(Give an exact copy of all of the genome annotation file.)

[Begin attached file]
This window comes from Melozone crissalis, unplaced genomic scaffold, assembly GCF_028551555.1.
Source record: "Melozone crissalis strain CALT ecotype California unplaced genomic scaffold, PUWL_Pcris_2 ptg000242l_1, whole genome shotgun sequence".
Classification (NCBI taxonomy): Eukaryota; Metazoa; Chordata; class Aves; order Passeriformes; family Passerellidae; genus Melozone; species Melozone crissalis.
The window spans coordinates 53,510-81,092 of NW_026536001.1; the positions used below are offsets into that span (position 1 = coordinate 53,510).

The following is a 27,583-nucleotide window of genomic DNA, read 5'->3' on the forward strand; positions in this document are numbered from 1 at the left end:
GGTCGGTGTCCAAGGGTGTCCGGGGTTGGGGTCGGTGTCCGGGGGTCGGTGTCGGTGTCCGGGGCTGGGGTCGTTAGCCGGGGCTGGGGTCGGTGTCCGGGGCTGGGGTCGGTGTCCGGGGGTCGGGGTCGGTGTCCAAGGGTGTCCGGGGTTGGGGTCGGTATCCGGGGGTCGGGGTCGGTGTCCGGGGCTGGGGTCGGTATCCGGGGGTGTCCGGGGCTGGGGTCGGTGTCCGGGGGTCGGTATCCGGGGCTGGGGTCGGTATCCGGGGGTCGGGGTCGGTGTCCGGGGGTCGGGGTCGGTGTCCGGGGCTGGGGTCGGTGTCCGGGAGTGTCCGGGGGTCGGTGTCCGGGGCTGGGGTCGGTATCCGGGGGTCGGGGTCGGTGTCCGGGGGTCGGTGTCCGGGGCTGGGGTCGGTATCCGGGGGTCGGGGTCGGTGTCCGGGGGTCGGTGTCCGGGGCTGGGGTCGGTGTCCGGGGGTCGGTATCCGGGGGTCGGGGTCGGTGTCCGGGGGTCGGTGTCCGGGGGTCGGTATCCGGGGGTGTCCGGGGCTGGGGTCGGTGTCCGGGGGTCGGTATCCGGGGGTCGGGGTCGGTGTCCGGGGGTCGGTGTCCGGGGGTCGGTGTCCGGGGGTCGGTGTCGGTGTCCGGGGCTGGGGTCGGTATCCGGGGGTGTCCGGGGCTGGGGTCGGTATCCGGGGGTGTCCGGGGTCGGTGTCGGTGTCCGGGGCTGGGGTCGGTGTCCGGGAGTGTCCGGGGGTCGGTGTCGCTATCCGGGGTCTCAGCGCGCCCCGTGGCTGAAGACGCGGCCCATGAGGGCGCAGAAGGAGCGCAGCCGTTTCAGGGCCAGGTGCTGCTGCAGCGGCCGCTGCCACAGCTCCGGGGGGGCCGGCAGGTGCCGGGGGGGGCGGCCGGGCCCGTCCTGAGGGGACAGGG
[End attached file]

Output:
This window comes from Melozone crissalis, unplaced genomic scaffold, assembly GCF_028551555.1.
Source record: "Melozone crissalis strain CALT ecotype California unplaced genomic scaffold, PUWL_Pcris_2 ptg000242l_1, whole genome shotgun sequence".
Classification (NCBI taxonomy): Eukaryota; Metazoa; Chordata; class Aves; order Passeriformes; family Passerellidae; genus Melozone; species Melozone crissalis.
The window spans coordinates 53,510-81,092 of NW_026536001.1; the positions used below are offsets into that span (position 1 = coordinate 53,510).

The following is a 27,583-nucleotide window of genomic DNA, read 5'->3' on the forward strand; positions in this document are numbered from 1 at the left end:
GGTCGGTGTCCAAGGGTGTCCGGGGTTGGGGTCGGTGTCCGGGGGTCGGTGTCGGTGTCCGGGGCTGGGGTCGTTAGCCGGGGCTGGGGTCGGTGTCCGGGGCTGGGGTCGGTGTCCGGGGGTCGGGGTCGGTGTCCAAGGGTGTCCGGGGTTGGGGTCGGTATCCGGGGGTCGGGGTCGGTGTCCGGGGCTGGGGTCGGTATCCGGGGGTGTCCGGGGCTGGGGTCGGTGTCCGGGGGTCGGTATCCGGGGCTGGGGTCGGTATCCGGGGGTCGGGGTCGGTGTCCGGGGGTCGGGGTCGGTGTCCGGGGCTGGGGTCGGTGTCCGGGAGTGTCCGGGGGTCGGTGTCCGGGGCTGGGGTCGGTATCCGGGGGTCGGGGTCGGTGTCCGGGGGTCGGTGTCCGGGGCTGGGGTCGGTATCCGGGGGTCGGGGTCGGTGTCCGGGGGTCGGTGTCCGGGGCTGGGGTCGGTGTCCGGGGGTCGGTATCCGGGGGTCGGGGTCGGTGTCCGGGGGTCGGTGTCCGGGGGTCGGTATCCGGGGGTGTCCGGGGCTGGGGTCGGTGTCCGGGGGTCGGTATCCGGGGGTCGGGGTCGGTGTCCGGGGGTCGGTGTCCGGGGGTCGGTGTCCGGGGGTCGGTGTCGGTGTCCGGGGCTGGGGTCGGTATCCGGGGGTGTCCGGGGCTGGGGTCGGTATCCGGGGGTGTCCGGGGTCGGTGTCGGTGTCCGGGGCTGGGGTCGGTGTCCGGGAGTGTCCGGGGGTCGGTGTCGCTATCCGGGGTCTCAGCGCGCCCCGTGGCTGAAGACGCGGCCCATGAGGGCGCAGAAGGAGCGCAGCCGTTTCAGGGCCAGGTGCTGCTGCAGCGGCCGCTGCCACAGCTCCGGGGGGGCCGGCAGGTGCCGGGGGGGGCGGCCGGGCCCGTCCTGAGGGGACAGGG